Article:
|US5730219 *||11 sept. 1995||24 mars 1998||Baker Hughes Incorporated||Production wells having permanent downhole formation evaluation sensors|
|US5732776 *||9 févr. 1995||31 mars 1998||Baker Hughes Incorporated||Downhole production well control system and method|
|US5803167 *||20 août 1997||8 sept. 1998||Baker Hughes Incorporated||Computer controlled downhole tools for production well control|
|US5868201 *||22 août 1997||9 févr. 1999||Baker Hughes Incorporated||Computer controlled downhole tools for production well control|
|US5896924 *||6 mars 1997||27 avr. 1999||Baker Hughes Incorporated||Computer controlled gas lift system|
|US5937945 *||20 août 1998||17 août 1999||Baker Hughes Incorporated||Computer controlled gas lift system|
|US5941307 *||23 sept. 1996||24 août 1999||Baker Hughes Incorporated||Production well telemetry system and method|
|US5960883 *||14 mars 1997||5 oct. 1999||Baker Hughes Incorporated||Power management system for downhole control system in a well and method of using same|
|US5975204 *||26 sept. 1997||2 nov. 1999||Baker Hughes Incorporated||Method and apparatus for the remote control and monitoring of production wells|
|US6006832 *||15 mai 1997||28 déc. 1999||Baker Hughes Incorporated||Method and system for monitoring and controlling production and injection wells having permanent downhole formation evaluation sensors|
|US6012015 *||18 sept. 1997||4 janv. 2000||Baker Hughes Incorporated||Control model for production wells|
|US6065538 *||9 oct. 1997||23 mai 2000||Baker Hughes Corporation||Method of obtaining improved geophysical information about earth formations|
|US6176312||30 juin 1999||23 janv. 2001||Baker Hughes Incorporated||Method and apparatus for the remote control and monitoring of production wells|
|US6192980 *||7 janv. 1998||27 févr. 2001||Baker Hughes Incorporated||Method and apparatus for the remote control and monitoring of production wells|
|US6192988||14 juil. 1999||27 févr. 2001||Baker Hughes Incorporated||Production well telemetry system and method|
|US6209640||22 mars 2000||3 avr. 2001||Baker Hughes Incorporated||Method of obtaining improved geophysical information about earth formations|
|US6225917 *||11 mars 1998||1 mai 2001||Siemens Information And Communication Networks, Inc.||Electromagnetic field probe having a non-electrical transmission modality|
|US6253848||29 juin 2000||3 juil. 2001||Baker Hughes Incorporated||Method of obtaining improved geophysical information about earth formations|
|US6302204||27 juin 2000||16 oct. 2001||Baker Hughes Incorporated||Method of obtaining improved geophysical information about earth formations|
|US6442105||13 août 1998||27 août 2002||Baker Hughes Incorporated||Acoustic transmission system|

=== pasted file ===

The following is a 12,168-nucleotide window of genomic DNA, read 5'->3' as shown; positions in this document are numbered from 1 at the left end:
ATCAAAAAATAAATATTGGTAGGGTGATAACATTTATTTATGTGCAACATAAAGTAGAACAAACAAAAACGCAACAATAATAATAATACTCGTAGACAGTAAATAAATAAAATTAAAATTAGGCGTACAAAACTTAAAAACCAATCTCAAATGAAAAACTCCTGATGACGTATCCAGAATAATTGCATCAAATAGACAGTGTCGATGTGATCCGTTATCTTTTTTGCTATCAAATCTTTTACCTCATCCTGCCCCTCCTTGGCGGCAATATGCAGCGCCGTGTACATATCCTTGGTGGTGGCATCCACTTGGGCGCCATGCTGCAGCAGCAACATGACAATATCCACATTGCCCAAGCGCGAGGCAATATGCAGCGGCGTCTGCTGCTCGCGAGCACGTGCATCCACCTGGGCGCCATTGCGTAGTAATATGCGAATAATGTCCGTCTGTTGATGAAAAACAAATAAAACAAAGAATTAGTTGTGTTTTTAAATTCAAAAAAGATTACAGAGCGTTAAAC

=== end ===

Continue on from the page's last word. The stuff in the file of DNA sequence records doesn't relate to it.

|US6464011||18 janv. 2001||15 oct. 2002||Baker Hughes Incorporated||Production well telemetry system and method|
|US6877557||6 mars 2001||12 avr. 2005||Expro North Sea Ltd.||In-well monitoring and flow control system|
|US7525264 *||26 juil. 2005||28 avr. 2009||Halliburton Energy Services, Inc.||Shunt regulation apparatus, systems, and methods|
|US7982633||26 mai 2005||19 juil. 2011||Schlumberger Technology Corporation||Data communication and power supply system for downhole applications|
|US8344904||19 févr. 2008||1 janv. 2013||Zenith Oilfield Technology Limited||Signal processing in downhole equipment|
|US9595999 *||15 juil. 2006||14 mars 2017||Grundfos Management A/S||Method for data transmission between a pump assembly and a control device, as well as a correspondingly designed pump system|
|US20070024217 *||26 juil. 2005||1 févr. 2007||Halliburton Energy Services, Inc.||Shunt regulation apparatus, systems, and methods|
|US20080272932 *||26 mai 2005||6 nov. 2008||Schlumberger Technology Corporation||Data Communication and Power Supply System for Downhole Applications|
|US20090052281 *||15 juil. 2006||26 févr. 2009||Grundfos Management A/S||Method for data transmission between a pump assembly and a control device, as well as a correspondingly designed pump system|
|US20150109138 *||28 févr. 2013||23 avr. 2015||Zenith Oilfield Technology Limited||Data communications system|
|US20150176397 *||28 févr. 2013||25 juin 2015||Zenith Oilfield Technology Limited||Data communications system|
|WO2001067466A1 *||6 mars 2001||13 sept. 2001||Expro North Sea Limited||In-well monitoring and flow control system|
|WO2008102170A1 *||19 févr. 2008||28 août 2008||Zenith Oilfield Technology Limited||Signal processing in downhole equipment|
|Classification aux États-Unis||340/854.9, 367/81, 340/855.9, 340/855.3, 166/66|
|27 mai 1986||AS||Assignment|
Owner name: OIL DYNAMICS, INC., TULSA, OK., A CORP OF OK.
Free format text: ASSIGNMENT OF ASSIGNORS INTEREST.;ASSIGNOR:FARQUE, CLAUDE A.;REEL/FRAME:004558/0800
Effective date: 19860515
Owner name: OIL DYNAMICS, INC.,OKLAHOMA
Free format text: ASSIGNMENT OF ASSIGNORS INTEREST;ASSIGNOR:FARQUE, CLAUDE A.;REEL/FRAME:004558/0800
Effective date: 19860515
|9 déc. 1991||FPAY||Fee payment|
Year of fee payment: 4
|15 avr. 1996||FPAY||Fee payment|
Year of fee payment: 8
|2 févr. 1998||AS||Assignment|
Owner name: BAKER HUGHES INCORPORATED, TEXAS
Free format text: ASSIGNMENT OF ASSIGNORS INTEREST;ASSIGNOR:OIL DYNAMICS, INC.;REEL/FRAME:008943/0951
Effective date: 19971231
|22 mars 2000||FPAY||Fee payment|
Year of fee payment: 12